Avoiding holiday shopping scams

FRESNO, Calif.

Shoppers have spread out to get an early jump on the holidays. But as you search for that must have gift, understand scammers are waiting for a momentary lapse in judgement.

Brian Gaines of Madera recalled when one of his friends bought the Xbox 360 online. "He got it, opened up on Christmas morning, went to plug it in for the kids and nothing came up on the screen. That's when they went to look at it and saw it was empty on the inside," said Gaines, "He was scammed and there was no recourse. There was no receipt, no store to take it back to."

Blair Looney of the Better Business Bureau in Fresno says people are more susceptible to being tricked during the holidays. "We're seeing that people get very excited over the bargain that they think they are going to get and in that moment of 'Oh I am going to score a great big deal,' they're willing to absent mindedly give out personal information."

With so many people now using their phones and tablets to shop on line, experts say it's very important you be on the lookout for scams.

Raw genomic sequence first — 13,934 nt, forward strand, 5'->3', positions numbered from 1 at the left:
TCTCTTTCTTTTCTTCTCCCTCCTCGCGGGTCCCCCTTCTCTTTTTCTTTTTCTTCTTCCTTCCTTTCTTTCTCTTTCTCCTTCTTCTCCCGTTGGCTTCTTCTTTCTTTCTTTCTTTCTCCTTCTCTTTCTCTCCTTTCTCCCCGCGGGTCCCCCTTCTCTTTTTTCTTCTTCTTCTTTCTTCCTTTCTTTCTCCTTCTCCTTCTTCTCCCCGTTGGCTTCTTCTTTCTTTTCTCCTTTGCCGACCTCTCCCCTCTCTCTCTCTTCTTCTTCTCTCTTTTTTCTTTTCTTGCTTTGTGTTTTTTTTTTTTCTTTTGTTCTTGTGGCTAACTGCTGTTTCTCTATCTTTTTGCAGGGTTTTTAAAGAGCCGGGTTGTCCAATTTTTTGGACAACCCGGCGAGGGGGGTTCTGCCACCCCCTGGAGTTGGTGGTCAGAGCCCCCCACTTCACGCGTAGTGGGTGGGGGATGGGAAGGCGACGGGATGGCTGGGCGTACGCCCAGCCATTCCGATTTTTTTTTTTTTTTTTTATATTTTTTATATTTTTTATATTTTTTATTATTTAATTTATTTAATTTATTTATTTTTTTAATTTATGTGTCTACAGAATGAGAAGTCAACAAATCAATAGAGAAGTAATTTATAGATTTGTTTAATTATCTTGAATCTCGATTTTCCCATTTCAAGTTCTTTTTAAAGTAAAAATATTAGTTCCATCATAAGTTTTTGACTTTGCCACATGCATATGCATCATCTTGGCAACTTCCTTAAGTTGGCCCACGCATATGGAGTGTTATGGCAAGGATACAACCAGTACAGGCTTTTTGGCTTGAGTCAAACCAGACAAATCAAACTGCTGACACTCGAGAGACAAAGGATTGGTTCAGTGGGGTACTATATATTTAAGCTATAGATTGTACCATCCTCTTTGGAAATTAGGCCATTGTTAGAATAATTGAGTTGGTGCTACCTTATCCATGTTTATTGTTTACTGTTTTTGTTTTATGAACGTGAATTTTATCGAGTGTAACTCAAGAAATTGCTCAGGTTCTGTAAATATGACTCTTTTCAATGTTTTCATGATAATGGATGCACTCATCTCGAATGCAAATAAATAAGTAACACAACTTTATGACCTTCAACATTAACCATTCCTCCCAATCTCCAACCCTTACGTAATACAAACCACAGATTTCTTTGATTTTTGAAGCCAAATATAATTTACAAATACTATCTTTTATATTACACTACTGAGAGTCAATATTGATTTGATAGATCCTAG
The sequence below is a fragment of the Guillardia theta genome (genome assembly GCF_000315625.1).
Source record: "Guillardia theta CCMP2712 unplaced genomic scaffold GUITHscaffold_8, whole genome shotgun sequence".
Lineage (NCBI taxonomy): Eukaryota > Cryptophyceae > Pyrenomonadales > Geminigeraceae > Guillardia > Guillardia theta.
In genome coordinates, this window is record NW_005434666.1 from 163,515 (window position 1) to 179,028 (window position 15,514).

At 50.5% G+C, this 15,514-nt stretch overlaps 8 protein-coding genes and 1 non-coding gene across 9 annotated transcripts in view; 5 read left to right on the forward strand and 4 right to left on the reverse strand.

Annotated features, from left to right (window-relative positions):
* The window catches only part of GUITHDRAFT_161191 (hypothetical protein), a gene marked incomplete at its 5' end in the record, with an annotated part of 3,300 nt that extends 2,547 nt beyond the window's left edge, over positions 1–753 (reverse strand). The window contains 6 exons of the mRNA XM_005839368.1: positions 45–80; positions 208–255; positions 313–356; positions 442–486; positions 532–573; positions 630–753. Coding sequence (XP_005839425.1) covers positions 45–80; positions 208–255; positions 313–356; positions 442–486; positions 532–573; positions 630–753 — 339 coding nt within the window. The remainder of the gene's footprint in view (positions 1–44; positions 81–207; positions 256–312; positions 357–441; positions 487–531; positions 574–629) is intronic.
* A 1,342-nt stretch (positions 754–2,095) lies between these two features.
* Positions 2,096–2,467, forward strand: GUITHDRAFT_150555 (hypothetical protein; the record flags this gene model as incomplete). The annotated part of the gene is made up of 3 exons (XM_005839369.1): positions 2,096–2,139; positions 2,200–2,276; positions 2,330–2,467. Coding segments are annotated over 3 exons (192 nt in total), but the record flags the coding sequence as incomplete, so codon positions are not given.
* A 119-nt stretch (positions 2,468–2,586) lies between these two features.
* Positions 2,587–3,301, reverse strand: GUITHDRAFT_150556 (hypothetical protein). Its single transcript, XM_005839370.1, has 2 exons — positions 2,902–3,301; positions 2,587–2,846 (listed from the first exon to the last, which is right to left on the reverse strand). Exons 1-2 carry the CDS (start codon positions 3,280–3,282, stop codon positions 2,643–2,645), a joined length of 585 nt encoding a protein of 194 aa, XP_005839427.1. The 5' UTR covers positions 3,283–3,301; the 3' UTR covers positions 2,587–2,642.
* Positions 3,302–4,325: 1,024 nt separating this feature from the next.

Tracy Bohren is typical of a growing number of shoppers who use their phones and tablets while shopping. "Lately it's been much more on my phone because it is so easy. A lot of times I will price check when I'm in a store on my phone and find a better deal on line and buy on line."

But Hector Palacios of iDoctor repairs says the convenience of shopping on-line in public does come with potential problems. "You want to be on a secured wireless network. Sometimes people decide to go to Starbucks or McDonald's and connect to public wi-fi. There are actually methods where someone can connect to your device without you knowing and extract information."

Palacios says you're better off shopping online at home where your connection is more secure. "Don't go buy that flat screen TV on your iPad in the middle of the mall."

Research the companies and look for a physical address in case you need to return the item.

"Yeah I steer clear of things that seem kind of fishy, but I stick with the big name people," said Tracy Bohren.

Blair Looney says beware congratulatory messages for free gift cards. "Just click here and fill out the form, and when you do you're allowing the scammers to apply malware to your machine. Again, to harvest your personal information."

To add another layer of holiday security, make sure all of your smart devices have passwords.

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